Crime Continues After Death with Bonnie and Clyde’s Death Car
We have heard the tales, watched the documentaries and even viewed the romanticised movie of Bonnie and Clyde. But did you know their crime spree continued even after death? History of Volo Auto Museum's Bonnie and Clyde Death Car….
When the 1934 Ford that Bonnie and Clyde were driving in on May 23rd, 1934, became riddled with over 100 bullet holes and its upholstery became saturated with blood, its value had unsurpassed what anyone could imagine. Because of its grusome past, its has earned revenue totalling near $10 million. How? By being on display at state fairs, amusment parks and other events where it could be viewed, for a fee.
Where there is profit, there is fraud. Aproximatly six counterfit Bonnie and Clyde Death Cars ended up touring on exhibition as “The One and Only”. The exhibitors with these fraudulent cars however were hard to catch because they would show their cars for only two or three days and then were gone.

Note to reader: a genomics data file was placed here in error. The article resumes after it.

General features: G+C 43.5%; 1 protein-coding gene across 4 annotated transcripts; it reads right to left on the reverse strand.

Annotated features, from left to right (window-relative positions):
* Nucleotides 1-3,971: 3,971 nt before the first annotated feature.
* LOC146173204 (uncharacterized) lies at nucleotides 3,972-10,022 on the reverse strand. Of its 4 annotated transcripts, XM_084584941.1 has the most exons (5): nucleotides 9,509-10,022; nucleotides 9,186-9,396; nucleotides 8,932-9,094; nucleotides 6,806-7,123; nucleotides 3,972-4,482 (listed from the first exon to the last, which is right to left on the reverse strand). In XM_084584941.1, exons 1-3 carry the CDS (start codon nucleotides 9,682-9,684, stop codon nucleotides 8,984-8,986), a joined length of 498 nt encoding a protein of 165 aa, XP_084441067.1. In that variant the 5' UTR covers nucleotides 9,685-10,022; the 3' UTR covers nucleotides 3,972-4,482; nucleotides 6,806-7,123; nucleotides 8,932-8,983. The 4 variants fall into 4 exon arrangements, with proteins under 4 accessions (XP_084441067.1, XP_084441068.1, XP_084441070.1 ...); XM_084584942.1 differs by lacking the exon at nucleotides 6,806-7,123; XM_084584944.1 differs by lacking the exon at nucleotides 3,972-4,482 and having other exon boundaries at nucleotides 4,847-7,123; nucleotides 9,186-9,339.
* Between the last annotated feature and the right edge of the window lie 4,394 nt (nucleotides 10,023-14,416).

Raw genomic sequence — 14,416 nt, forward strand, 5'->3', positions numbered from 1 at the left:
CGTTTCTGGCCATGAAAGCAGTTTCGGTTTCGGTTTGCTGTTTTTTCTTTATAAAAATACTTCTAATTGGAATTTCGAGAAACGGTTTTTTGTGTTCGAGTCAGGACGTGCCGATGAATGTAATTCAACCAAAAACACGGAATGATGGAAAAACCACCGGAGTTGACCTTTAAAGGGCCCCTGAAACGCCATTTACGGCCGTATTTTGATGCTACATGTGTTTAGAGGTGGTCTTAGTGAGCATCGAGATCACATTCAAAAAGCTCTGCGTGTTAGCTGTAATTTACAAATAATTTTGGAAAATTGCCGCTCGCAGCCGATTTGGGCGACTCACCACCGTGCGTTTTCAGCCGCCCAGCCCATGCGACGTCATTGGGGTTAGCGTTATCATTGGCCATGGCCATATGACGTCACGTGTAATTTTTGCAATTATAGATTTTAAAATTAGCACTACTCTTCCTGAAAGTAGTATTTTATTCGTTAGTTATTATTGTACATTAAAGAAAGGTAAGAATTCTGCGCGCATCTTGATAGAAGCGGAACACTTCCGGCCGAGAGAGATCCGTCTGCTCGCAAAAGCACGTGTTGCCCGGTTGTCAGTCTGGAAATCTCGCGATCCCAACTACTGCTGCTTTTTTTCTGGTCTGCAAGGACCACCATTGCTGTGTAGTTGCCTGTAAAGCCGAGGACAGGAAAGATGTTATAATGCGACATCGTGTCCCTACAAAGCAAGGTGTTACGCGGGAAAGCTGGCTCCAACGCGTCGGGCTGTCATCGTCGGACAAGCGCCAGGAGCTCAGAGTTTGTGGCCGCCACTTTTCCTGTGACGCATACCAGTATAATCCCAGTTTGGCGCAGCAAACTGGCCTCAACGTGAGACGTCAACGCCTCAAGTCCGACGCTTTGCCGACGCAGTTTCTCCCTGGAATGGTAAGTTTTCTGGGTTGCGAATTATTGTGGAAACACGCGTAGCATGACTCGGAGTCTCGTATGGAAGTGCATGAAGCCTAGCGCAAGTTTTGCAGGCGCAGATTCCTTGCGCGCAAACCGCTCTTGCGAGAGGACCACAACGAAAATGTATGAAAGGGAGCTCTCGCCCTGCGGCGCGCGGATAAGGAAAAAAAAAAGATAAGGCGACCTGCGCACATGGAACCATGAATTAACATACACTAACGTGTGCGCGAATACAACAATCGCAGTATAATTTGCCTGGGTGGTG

This Bonnie and Clyde car was one of the cars that decieved the unsuspecting onlookers. After escaping prosucution, the corporation that would display the car sold it to Warner Bros. who were about to begin filming the 1967 movie “Bonnie and Clyde”. The car was not purchased for screen use, but as a templete to build the cars to be used for the movie.
In 1968 this car was sold by Warner Bros to the Tragedy In US History Museum where it could be viewed, once again for a fee. It was amongst other morbid vehicles such as the Buick Electra that actress Jayne Mansfield was killed in and the ambulance that carried Lee Harvey Oswald.
In 1998 the museum closed and the car was sold off. It had sat in a barn until 2010 when it was purchased by Volo Auto Museum where its display continues to draw a crowd (for a fee)…
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